So is it useful? Yes, sometimes. Is it essential? No, not even a little bit. While interesting, even after using it for a while, it feels like it really doesn’t need to be there. What’s more, the fact that it’s on the back, and mostly being held in the hand, it quickly gets covered with fingerprint smudges.

Media consumption is hit and miss

  • Main screen: 6.42-inch AMOLED display
  • 1080 x 2340 resolution
  • Corning Gorilla Glass 5
  • Single loudspeaker

As for the primary screen on the front, that’s actually a decent panel. It’s big, colourful, sharp and plenty bright enough. Use it to display the right content and it looks quite stunning at times. Launch a game like Alto’s Odyssey and the colours and detail just pops on the screen to give you a fantastic visual treat.

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Sadly, with Netflix, that’s not the case: it seems Nubia’s phone can’t play the highest resolution on the streaming giant’s mobile app, so while colours, light and shadow looks good, details are a little fuzzy. And when one of the most popular video apps on the Play Store doesn’t seem to be used optimally, it’s disappointing. Similarly, with the rounded corners, sometimes we found parts of the image were slightly cut off.

Add the fact that you only have one loudspeaker firing sound out of the bottom edge and the Z20 can sound a little underwhelming. The loudspeaker itself isn’t the best quality either, the sound can get loud, but is quite tinny and doesn’t have any of the bass we’ve become accustomed to in modern flagships.

Flagship performance

  • Snapdragon 855+ processor, 8GB RAM
  • 4,000mAh battery
  • 128GB storage

For the most part, the Z20 acts like the flagship it is, thanks to being powered by one of Qualcomm’s most powerful processors. It’s the Snapdragon 855, the same you’d find in pretty much every high-end Android phone from 2019.

What that means is when loading apps, or gliding around the user interface, it launches quickly and smoothly. Put the Z20 side-by-side with the uber smooth OnePlus 7T, and you might notice the Nubia’s lack of a higher refresh-rate screen though.

Like its general speediness and performance, the Z20’s battery was solid in our testing. With a 4,000mAh capacity, that’s to be expected. On what we’d consider a pretty normal day with a little gaming, lots of social media, web browsing and some music, we got to the end of the day with between 30-40 per cent remaining. It’s not really a two-day phone, particularly not for heavy use, but it’ll comfortably get most through a full day.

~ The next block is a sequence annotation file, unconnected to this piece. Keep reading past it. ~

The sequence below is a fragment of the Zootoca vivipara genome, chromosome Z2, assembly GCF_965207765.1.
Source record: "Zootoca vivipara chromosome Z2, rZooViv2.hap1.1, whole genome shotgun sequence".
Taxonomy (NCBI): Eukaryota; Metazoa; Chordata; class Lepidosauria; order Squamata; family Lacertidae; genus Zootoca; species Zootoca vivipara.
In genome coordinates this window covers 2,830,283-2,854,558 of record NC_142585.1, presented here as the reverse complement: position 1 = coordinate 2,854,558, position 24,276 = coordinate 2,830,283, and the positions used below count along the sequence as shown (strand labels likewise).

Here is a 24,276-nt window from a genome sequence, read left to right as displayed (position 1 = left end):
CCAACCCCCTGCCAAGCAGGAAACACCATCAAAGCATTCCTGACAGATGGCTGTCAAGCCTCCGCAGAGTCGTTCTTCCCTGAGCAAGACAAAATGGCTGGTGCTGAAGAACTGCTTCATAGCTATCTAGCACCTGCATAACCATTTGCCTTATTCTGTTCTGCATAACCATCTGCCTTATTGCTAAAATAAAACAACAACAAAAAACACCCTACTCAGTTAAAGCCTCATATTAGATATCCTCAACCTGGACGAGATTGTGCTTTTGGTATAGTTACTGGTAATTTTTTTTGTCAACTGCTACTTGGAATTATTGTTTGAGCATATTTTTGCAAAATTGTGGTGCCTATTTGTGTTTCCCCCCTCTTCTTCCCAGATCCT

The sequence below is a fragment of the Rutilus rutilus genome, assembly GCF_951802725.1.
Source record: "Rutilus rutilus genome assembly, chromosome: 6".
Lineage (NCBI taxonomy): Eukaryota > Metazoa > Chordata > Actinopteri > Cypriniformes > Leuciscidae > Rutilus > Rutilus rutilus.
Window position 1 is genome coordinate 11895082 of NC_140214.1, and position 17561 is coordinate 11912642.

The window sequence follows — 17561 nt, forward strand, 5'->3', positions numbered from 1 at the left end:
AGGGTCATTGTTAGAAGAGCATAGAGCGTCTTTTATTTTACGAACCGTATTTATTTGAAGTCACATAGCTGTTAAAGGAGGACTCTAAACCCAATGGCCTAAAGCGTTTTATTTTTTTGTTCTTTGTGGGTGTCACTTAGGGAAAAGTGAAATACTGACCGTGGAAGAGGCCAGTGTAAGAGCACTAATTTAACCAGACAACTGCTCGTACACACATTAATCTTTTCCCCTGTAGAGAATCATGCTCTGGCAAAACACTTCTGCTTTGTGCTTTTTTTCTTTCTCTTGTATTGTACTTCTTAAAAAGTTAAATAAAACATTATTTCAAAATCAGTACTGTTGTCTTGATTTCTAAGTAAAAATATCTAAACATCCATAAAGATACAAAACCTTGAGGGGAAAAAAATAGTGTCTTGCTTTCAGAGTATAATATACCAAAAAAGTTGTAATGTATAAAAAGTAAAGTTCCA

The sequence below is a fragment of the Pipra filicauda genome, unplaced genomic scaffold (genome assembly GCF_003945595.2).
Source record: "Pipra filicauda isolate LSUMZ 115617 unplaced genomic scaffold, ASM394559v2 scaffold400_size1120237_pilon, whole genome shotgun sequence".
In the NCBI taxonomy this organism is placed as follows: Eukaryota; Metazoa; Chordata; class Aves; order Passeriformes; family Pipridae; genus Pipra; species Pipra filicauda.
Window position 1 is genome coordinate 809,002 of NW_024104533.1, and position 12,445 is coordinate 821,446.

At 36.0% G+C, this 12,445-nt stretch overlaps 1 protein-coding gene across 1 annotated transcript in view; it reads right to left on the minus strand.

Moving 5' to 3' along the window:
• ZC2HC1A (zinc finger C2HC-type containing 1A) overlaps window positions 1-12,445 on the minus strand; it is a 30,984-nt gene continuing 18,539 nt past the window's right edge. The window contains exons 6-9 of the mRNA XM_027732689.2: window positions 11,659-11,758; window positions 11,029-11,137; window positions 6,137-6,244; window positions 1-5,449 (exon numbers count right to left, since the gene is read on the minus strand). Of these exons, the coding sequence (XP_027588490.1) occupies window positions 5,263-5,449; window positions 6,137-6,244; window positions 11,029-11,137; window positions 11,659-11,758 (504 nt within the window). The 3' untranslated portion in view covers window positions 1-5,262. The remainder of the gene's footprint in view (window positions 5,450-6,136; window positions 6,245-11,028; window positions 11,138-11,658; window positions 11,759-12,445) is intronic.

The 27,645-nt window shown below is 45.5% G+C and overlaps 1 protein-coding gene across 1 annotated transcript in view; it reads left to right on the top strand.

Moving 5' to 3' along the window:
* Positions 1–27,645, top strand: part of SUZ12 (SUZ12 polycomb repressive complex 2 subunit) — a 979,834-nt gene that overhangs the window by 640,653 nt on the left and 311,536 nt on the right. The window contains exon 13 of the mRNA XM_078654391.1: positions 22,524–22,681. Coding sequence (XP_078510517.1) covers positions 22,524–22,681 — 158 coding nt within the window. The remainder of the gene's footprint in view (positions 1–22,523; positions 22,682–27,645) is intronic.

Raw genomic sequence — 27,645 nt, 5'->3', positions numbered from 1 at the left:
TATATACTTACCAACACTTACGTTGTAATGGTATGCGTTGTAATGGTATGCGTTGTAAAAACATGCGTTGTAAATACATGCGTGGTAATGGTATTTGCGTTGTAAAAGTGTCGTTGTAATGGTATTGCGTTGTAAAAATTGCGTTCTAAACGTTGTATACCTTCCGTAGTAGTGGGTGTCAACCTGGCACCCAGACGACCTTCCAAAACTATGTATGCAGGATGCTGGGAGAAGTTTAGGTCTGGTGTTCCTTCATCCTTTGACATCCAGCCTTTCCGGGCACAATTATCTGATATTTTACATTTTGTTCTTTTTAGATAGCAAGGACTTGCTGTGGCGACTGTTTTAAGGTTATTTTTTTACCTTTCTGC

Camera

  • Triple camera system
    • 48MP primary sensor, optical image stabilisation (OIS)
    • 16MP ultra-wide
    • 8MP telephoto

It almost seems commonplace now to see this triple camera system on the back of a Chinese Android phone, so it’s no surprise to see a 48-megapixel primary sensor joined by both an ultra-wide camera and a telephoto/zoom camera. 

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What this enables is a camera that has the versatility you’d expect to find on a premium smartphone, giving you three distinct focal lengths in one product, with no bulky additional lenses.

In the camera interface, you can quickly switch between the ultra-wide 0.6x, 1x and 3x modes, without losing any detail. There’s also the option of a 5x zoom and 10x zoom, but you’ll notice the picture starts to get quite ‘splodgy’ if you decide to take it that far. 

Overall, the results are fine. Sure, they might not blow you away with their dynamic range, or the way harsh brightness is balanced out with dark shadows, but for the everyday shot, in decent light, you’ll get more than passable results. 

Verdict

The Nubia Z20 is a perfectly good phone, especially at its price point. It performs well, looks good, has a great (main) screen, and a version of Android that isn’t overloaded with lots of extra bloat or a heavy custom skin.

Its biggest issue, really, is that we’ve not even mentioned the second screen – because it feels somewhat alien to get a great deal of use out of it. As that’s the main selling point here, we struggle to be allured.

Plus, there’s strong competition out there. At a similar price you can pick up something from OnePlus and get a smoother, faster phone with a screen – and just the one! – that’s undoubtedly one of the best displays on the market. Nubia might have two screens, but that doesn’t really make it better than one.

Alternatives to consider

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OnePlus 7T 

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If you want a Snapdragon 855+ equipped phone with fast, smooth performance and a triple camera, you can get that from OnePlus. The OnePlus 7T is a fantastic device, and while it costs a little more than Nubia’s phone, it’s a lot more widely available. 

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Xiaomi Mi 9T Pro 

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If price is what’s important to you but you still want great performance and can handle a slightly lumpy software experience, the Xiaomi Mi 9T Pro is super easy to recommend. It’s a stunning phone for its price point.